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Mr. Rhys Davies is so completely a master of the short story that one has little to say of him, except to express wonder at his sustained vis comica, his superb gift of complete characterisation in the smallest conceivable space, and his consistently felicitous inventiveness. When he abandons comedy, he is often equally impressive: in [The Trip to London] there is a story called The Public-House, about a child's first contact with adult lustfulness, which is well enough done to bear comparison with Joyce's terrifying story An Encounter, which has a similar theme. I think it is merely the juxtaposition, within a single volume, of disparate scenes—Wales and England—that gives one an occasional doubt about the success of Mr. Davies's non-Welsh stories. The long Orestes, in the present collection, has remarkable power, though its parallels with the fall of the house of Atreus seem, for all their cunning, to be a little over-sought. It is greatly to Mr. Davies's credit that even when the opening of one of his tales—The Last Struggle is a present example—leads us immediately to conjecture its middle or end, the excellence and originality of his writing persuade us to go on; and he never fails to reward us.
Henry Reed, "New Novels: 'The Trip to London'," in The New Statesman & Nation (© 1946 The Statesman & Nation Publishing Co. Ltd.), Vol. XXXI, No. 784,...
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The Times Literary Supplement
In The Dark Daughters Mr. Rhys Davies plunges the reader into a Victorian world of passionate hates;… he has a weakness for melodrama (visible at times through the rich exterior) and the ability to evoke a sickly miasma. Mansell, a chemist, is an adventurer with luck; by keeping shady houses around Paddington he amasses the fortune for which he had craved. For years he plunders the world, using those around him with cynical disregard for their humanity. In the end he is brought to book, first by his conscience and then by his three terrible daughters who, when they are grown up, pursue him with a single-minded ferocity. Not even King Lear, whose story this part of the book closely follows, suffered such a ruin of personal relationships and feelings. All this is luridly described, but the story is so excellently contrived that it has a fascination of its own.
"Anguish of Childhood," in The Times Literary Supplement (© Times Newspapers Ltd. (London) 1947; reproduced from The Times Literary Supplement by permission), No. 2387, November 1, 1947, p. 561.∗
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In fascination by horror, that enjoyable emotion, [The Dark Daughters] does remarkably well. And there is an original flavour in the form of a kind of crazy brusqueness that we much appreciate. The story of The Dark Daughters is terrific. Mansell Roberts was the son of a farmer, a man who, after financial catastrophe, "remained isolated in Biblical studies" for the rest of his days. His son, reacting from his early home life, developed an overriding ambition to make money…. Well, the long and the short of it was that he killed both wife and mistress with his Turk-like tyranny and all his miserly tricks. They both died of broken hearts. And then … he was left alone with his three daughters….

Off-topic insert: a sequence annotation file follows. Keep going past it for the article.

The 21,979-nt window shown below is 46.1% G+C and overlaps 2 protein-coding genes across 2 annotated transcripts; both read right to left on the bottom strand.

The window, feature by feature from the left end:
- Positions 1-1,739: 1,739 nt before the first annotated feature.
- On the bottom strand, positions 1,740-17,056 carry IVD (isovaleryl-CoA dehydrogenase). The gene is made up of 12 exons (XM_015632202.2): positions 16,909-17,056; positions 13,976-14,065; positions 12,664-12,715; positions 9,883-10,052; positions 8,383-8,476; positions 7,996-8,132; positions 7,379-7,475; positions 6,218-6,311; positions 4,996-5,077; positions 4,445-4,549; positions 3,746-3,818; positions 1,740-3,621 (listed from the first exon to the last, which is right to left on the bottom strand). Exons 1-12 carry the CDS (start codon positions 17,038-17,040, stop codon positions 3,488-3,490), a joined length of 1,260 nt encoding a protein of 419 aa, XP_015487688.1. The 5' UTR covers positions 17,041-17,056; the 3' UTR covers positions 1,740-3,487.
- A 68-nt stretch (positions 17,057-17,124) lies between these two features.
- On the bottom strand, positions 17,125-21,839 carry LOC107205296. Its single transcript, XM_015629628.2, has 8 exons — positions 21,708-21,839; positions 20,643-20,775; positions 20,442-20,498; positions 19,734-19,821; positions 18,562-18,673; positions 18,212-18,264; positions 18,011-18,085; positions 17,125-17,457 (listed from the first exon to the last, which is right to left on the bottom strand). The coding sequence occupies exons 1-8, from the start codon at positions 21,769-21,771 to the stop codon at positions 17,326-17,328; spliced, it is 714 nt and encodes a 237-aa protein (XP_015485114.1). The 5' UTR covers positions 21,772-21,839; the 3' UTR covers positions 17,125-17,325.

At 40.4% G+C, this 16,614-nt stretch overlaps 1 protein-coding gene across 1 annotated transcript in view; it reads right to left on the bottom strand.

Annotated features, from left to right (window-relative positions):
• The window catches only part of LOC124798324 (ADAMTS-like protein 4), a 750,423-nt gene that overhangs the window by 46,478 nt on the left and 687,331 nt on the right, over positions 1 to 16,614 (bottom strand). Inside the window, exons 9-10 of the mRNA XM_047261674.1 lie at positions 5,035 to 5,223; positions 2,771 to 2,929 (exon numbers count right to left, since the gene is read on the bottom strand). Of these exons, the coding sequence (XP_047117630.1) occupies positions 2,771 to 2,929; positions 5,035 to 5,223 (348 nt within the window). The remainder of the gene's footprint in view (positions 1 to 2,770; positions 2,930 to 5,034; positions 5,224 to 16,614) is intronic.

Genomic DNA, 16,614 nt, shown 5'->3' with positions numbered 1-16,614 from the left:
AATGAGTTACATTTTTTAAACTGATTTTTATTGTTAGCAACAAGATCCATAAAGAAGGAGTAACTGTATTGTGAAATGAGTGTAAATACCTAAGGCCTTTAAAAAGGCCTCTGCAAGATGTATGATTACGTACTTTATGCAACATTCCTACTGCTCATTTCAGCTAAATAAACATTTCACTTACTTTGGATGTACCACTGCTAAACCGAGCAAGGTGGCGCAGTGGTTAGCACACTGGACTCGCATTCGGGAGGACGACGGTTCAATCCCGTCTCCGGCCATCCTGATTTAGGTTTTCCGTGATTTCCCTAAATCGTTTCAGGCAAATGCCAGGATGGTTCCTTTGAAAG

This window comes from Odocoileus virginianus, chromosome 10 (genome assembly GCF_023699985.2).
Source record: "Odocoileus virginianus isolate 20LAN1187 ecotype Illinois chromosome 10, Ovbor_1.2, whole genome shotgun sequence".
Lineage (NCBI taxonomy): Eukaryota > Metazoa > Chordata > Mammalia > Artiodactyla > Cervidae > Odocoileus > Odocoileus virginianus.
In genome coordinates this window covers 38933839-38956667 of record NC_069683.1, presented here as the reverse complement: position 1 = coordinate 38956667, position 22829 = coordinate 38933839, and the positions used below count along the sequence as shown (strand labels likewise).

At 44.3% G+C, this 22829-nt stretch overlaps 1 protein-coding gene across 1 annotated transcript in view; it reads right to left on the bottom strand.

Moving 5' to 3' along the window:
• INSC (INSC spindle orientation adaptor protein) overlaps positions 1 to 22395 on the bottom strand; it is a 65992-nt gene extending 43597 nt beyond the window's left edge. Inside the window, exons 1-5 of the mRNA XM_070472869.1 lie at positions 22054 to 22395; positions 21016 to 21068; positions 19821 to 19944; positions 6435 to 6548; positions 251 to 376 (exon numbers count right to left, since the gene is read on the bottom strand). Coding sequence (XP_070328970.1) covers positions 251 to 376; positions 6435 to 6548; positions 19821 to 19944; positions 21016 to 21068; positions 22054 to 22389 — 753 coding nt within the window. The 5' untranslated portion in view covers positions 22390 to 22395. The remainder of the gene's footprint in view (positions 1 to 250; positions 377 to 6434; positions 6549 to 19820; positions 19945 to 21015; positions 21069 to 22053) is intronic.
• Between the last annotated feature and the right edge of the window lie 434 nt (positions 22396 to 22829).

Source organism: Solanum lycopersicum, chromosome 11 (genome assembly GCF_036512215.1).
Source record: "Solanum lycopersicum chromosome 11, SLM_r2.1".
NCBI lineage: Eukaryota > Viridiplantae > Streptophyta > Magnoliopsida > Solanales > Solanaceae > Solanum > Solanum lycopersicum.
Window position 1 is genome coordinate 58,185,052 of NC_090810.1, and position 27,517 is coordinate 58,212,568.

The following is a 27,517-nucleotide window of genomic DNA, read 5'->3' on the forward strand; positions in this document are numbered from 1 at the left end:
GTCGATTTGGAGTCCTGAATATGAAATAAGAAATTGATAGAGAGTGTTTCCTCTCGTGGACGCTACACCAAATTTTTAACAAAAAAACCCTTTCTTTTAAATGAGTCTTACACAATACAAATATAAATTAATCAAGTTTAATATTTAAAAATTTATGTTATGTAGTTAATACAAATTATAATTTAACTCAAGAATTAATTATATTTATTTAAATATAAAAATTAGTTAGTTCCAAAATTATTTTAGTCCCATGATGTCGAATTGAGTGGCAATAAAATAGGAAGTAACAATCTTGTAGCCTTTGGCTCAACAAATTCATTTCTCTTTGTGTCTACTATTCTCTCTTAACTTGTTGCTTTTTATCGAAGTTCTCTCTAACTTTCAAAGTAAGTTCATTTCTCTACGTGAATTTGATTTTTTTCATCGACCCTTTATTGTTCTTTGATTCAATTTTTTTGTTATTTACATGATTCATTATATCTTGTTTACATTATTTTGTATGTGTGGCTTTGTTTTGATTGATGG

All three of them, spinsters of vitriolic temper, and all deeply corroded by the years of hatred and oppression at home, rose up like adders from the grass, rounded upon their father and took over command. From then onwards Mansell is hounded by his daughters to his grave. He locks himself in the turret to avoid ever seeing them, and emerges only at dead of night, with lamp held aloft, to descend into the cellars and visit his grim "secret"—the magnificent coffin he keeps down there in readiness. What a film all this would make! Especially after the snow has descended upon the ill-omened house, which it does halfway through the book. The macabre quality of the snowy landscape is magnificently described, as it shines...
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Even in a full-length novel like "The Dark Daughters," Rhys Davies' talents as a short-story writer show through. Somewhere near the end of his book, in clear-cut relief, stands his imaginative concept complete: a house of hate dominated by three harpies who torment their father to death for his sins. This pretty Grand Guignol conceit takes care of everything. The rest of the book seems to be merely a recital of events leading up to the crime.
The author has a special touch with the dark unease of the Welsh temperament. Even in his most sedate vein of storytelling there is a trace of inner disorder, a faint stirring of horror which often leads the reader to the thin edge of fear. No matter where you start with Rhys Davies, you are apt to end up on intimate terms with the macabre.
In this novel Mr. Davies employs no subtle lure to the everyday imagination. There is a house of hate to be built and the life of Mansell Roberts is the very cornerstone of that house. Unsparingly the author gives us the dismal saga….